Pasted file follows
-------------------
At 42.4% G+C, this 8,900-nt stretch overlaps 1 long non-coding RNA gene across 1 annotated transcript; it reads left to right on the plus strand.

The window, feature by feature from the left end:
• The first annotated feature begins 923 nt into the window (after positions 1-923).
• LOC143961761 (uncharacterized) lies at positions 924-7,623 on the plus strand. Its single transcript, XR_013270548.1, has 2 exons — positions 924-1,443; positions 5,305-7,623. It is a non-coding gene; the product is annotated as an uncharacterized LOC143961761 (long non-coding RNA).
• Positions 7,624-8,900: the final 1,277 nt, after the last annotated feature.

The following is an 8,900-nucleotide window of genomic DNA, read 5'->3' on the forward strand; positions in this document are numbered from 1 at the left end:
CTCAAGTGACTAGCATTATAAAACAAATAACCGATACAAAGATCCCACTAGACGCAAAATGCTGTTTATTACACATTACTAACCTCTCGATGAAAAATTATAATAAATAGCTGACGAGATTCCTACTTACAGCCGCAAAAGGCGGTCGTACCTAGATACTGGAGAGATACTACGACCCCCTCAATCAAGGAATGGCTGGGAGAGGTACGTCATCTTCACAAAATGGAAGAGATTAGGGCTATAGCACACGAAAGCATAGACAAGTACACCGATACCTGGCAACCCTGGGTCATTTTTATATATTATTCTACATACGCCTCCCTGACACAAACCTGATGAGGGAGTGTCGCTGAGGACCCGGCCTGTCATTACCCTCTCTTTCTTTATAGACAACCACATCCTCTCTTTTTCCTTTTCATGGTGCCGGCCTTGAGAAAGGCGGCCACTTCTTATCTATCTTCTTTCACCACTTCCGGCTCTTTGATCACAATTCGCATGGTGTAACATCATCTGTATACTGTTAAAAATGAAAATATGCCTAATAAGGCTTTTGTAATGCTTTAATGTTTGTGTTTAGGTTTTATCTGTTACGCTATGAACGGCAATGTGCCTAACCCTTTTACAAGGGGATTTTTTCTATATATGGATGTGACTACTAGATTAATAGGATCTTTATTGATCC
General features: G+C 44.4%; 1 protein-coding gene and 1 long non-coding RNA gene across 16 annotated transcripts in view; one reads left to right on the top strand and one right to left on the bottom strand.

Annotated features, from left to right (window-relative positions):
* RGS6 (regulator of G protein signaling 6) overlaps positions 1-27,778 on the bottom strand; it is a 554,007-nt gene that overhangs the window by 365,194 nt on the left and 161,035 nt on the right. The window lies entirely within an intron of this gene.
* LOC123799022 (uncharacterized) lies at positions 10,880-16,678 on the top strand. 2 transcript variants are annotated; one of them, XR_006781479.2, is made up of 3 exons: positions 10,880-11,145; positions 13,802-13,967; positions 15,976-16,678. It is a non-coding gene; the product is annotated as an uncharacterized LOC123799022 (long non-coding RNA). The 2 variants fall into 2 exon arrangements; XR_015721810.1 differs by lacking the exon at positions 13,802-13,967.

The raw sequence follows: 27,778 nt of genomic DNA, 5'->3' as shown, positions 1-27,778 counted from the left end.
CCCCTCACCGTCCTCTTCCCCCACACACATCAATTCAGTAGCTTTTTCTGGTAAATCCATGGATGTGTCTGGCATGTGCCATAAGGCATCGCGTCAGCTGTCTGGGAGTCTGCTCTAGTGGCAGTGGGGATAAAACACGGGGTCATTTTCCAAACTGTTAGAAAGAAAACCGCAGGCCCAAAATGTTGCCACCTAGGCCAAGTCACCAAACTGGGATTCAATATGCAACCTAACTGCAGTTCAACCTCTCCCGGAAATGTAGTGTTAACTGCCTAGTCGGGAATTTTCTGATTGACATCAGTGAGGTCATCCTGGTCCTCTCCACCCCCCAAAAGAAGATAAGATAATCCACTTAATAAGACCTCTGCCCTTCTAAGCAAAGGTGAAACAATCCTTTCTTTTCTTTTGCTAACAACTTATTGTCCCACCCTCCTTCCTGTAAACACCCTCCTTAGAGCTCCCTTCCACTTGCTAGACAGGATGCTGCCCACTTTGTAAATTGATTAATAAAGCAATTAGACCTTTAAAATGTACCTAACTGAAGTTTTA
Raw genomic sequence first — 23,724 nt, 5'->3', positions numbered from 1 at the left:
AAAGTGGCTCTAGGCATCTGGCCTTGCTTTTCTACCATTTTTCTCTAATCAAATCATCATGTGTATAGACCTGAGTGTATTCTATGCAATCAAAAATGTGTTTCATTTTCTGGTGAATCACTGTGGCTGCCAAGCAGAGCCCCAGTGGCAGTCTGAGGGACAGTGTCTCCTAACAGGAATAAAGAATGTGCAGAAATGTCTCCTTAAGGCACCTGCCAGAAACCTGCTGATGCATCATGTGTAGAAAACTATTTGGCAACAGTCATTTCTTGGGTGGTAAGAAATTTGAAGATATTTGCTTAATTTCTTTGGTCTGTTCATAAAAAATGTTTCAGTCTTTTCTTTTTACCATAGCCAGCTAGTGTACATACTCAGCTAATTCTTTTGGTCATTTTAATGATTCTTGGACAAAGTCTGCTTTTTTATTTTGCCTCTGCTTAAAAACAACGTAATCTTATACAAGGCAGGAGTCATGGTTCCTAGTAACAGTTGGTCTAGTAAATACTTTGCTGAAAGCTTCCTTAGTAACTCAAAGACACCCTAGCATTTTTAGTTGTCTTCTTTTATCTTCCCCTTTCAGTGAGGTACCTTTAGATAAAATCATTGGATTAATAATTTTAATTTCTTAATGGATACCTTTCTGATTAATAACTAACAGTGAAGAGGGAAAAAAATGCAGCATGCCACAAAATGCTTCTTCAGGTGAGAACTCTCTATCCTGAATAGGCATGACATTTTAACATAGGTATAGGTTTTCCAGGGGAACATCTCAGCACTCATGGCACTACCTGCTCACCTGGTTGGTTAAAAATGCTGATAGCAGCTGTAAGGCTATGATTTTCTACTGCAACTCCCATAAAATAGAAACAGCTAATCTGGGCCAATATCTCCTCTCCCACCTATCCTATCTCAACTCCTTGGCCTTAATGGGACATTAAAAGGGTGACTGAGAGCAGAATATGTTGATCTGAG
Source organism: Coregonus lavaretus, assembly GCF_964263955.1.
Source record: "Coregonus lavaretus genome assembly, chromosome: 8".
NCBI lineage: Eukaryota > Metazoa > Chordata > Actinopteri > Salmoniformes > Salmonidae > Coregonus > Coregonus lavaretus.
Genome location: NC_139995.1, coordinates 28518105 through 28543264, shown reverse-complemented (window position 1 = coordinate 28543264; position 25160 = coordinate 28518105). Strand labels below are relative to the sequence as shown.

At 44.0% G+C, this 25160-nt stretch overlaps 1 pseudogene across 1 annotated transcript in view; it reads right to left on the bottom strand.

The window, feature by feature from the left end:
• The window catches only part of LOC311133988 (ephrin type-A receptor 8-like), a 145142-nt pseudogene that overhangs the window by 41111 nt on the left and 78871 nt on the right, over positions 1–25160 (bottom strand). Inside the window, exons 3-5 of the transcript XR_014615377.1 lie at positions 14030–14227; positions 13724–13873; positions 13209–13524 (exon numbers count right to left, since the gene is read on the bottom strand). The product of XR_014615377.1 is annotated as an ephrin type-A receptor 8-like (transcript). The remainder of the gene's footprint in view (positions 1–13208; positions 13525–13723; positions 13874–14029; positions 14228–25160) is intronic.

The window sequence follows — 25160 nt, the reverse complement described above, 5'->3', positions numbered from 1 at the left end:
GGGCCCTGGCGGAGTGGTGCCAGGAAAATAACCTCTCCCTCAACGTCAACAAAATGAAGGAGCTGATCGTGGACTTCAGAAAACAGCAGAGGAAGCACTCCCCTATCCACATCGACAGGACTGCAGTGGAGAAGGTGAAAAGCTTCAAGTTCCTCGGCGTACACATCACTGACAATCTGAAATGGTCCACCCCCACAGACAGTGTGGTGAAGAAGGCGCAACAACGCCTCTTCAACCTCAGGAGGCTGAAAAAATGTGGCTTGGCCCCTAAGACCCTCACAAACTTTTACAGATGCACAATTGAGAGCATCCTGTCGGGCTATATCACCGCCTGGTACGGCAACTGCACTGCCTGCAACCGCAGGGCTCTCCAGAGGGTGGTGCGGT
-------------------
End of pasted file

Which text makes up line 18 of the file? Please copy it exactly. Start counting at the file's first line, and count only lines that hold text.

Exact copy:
NCBI lineage: Eukaryota > Metazoa > Chordata > Actinopteri > Salmoniformes > Salmonidae > Coregonus > Coregonus lavaretus.